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by Christine Baksi; photos by Carl Socolow ’77
You write that the term “evil” is intertwined with the history of philosophy. How so?
For most of the history of philosophy, philosophers used the term “evil” to mean one of two things. At its broadest, the term has been used to refer to the opposite—or absence—of goodness. So in this sense, evil means something like badness of any kind. Even nowadays, when we use the familiar expression “good versus evil,” we seem to be implying that these two categories are opposites. Some philosophers, though, use the term "evil" to refer more specifically to suffering. This is how it is often used in the context of the so-called problem of evil in the philosophy of religion, which is the problem of reconciling all the suffering in the world with the existence of a God who is supposed to be—among other traits—omnipotent and morally perfect.
It really wasn’t until the middle of the 20th century—and primarily in response to the Holocaust—that some philosophers began using the term "evil" to refer to something far more specific than badness or suffering. The basic idea is that some actions—like genocide—and some kinds of suffering—like that endured by concentration camp inmates—are so horrific, so extreme, that to simply call them wrong or bad would be to fail to fully appreciate their moral uniqueness. Only a term like "evil" will do. But then, when we’re using it in this newer and more specific sense, what does the term "evil" even mean? Does it just mean really, really wrong or bad, or something else entirely? This is what I set out to answer in my book.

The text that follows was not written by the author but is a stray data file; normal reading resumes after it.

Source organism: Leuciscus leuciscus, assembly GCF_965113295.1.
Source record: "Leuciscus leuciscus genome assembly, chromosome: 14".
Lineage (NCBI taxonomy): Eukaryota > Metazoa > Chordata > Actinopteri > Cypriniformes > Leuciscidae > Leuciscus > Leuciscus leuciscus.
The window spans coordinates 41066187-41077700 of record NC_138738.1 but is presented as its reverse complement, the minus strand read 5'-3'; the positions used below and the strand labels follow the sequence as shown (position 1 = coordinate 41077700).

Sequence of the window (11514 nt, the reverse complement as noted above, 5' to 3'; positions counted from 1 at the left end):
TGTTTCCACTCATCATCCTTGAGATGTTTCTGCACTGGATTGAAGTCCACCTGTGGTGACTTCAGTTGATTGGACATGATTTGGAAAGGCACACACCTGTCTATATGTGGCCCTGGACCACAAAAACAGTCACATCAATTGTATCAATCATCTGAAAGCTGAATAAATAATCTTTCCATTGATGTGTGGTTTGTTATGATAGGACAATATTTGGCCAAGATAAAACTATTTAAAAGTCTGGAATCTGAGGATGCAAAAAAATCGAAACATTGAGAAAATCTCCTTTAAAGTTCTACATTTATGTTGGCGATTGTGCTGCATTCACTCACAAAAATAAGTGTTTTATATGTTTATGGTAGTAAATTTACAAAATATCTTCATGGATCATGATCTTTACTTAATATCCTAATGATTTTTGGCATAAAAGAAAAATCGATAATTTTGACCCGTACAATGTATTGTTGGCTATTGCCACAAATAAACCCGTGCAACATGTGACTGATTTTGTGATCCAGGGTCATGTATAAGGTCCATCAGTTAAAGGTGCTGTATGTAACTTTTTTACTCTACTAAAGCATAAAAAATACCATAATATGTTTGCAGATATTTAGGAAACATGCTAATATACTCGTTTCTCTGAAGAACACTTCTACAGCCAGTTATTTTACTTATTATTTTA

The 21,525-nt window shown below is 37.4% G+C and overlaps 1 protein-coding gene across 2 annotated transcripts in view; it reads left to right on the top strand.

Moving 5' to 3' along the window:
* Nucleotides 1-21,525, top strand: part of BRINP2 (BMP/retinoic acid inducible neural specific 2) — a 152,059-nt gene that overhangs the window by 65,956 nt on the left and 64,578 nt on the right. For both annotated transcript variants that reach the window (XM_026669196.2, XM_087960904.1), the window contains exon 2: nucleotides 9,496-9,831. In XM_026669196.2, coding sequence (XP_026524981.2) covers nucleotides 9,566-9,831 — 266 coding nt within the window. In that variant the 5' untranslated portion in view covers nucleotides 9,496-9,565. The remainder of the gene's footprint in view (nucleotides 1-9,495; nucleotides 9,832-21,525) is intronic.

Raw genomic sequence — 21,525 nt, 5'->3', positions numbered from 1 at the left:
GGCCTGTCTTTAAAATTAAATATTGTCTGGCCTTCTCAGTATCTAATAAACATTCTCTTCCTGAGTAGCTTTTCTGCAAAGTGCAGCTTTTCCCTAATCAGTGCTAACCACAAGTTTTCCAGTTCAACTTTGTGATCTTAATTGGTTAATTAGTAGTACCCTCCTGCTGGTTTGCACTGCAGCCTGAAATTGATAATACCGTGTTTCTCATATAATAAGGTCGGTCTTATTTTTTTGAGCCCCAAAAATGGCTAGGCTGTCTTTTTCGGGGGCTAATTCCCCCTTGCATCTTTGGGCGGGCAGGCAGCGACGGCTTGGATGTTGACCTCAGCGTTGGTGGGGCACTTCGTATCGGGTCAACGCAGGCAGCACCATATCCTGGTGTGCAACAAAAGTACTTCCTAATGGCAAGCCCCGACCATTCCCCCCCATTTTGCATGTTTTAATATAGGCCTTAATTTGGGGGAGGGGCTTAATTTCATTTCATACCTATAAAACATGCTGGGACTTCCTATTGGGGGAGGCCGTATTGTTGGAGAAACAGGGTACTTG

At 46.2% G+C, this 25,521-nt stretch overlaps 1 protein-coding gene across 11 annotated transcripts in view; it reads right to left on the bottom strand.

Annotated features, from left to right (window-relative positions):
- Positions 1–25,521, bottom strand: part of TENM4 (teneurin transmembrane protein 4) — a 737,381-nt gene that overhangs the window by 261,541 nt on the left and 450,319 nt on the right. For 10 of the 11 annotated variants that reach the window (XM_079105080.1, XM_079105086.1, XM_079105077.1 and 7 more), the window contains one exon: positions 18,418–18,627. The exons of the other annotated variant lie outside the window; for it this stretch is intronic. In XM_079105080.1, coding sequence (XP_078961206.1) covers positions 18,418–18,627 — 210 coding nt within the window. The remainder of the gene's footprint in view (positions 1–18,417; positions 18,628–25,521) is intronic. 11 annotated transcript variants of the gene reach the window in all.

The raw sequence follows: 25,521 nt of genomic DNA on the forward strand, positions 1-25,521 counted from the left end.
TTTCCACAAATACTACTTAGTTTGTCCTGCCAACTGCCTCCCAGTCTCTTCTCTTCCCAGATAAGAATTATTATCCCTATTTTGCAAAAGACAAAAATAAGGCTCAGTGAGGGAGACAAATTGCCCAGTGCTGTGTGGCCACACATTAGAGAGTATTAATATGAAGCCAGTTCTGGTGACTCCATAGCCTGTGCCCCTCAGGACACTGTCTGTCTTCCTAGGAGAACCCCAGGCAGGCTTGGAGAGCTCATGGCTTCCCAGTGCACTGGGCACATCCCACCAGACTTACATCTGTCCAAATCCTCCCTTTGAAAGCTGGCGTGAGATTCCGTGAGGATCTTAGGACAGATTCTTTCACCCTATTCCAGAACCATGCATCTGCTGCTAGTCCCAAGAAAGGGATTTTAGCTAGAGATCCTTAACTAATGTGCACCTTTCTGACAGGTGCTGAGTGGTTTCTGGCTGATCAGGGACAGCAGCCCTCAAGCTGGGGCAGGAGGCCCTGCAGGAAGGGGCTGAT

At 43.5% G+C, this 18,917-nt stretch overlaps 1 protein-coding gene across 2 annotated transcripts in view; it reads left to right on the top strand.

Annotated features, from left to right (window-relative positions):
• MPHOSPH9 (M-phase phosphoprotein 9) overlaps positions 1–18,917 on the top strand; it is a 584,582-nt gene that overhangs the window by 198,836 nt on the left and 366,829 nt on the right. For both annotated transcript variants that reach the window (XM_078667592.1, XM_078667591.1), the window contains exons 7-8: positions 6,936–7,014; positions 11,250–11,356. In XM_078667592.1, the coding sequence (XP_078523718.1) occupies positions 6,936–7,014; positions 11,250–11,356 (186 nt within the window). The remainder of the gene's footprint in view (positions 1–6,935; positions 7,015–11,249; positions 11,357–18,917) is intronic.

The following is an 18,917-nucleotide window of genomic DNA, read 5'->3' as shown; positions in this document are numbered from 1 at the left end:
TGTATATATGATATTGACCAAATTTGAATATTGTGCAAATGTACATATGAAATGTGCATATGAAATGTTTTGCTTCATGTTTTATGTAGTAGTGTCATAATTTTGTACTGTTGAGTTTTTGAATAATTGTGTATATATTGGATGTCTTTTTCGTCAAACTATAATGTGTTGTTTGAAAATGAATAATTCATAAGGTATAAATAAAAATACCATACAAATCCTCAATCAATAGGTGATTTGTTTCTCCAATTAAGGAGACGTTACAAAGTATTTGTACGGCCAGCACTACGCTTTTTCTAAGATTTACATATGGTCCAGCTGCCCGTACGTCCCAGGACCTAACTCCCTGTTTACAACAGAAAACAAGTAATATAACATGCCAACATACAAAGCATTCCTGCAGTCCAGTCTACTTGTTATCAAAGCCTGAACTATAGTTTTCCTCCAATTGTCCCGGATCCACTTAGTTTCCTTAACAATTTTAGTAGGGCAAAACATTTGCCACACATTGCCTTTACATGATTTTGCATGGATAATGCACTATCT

The Meaning of Evil was inspired by a course you taught on issues in moral psychology. How did that unfold?
We were about to begin a three-week section on psychopathy and its moral implications, focusing on questions like, Do psychopaths understand moral concepts? Do they really “lack a conscience”? Are they blameworthy for their bad behavior? In order to set up the discussion, I had students write down their answers to the following questions: Can a person be genuinely morally evil? If no, why not? And if yes, what would it take for someone to count as an evil person? Of the 13 students in the class, 11 said that they do not believe a person can be genuinely morally evil. I guess I expected some resistance to the idea, but not that much.
I read all 13 responses on the way back to my office after class, and as I walked into the philosophy department, I bumped into my colleague Chauncey Maher. I said to him, “You’re not going to believe what I just read.” And after I told him, he replied, “You should write a book about that.” So I did.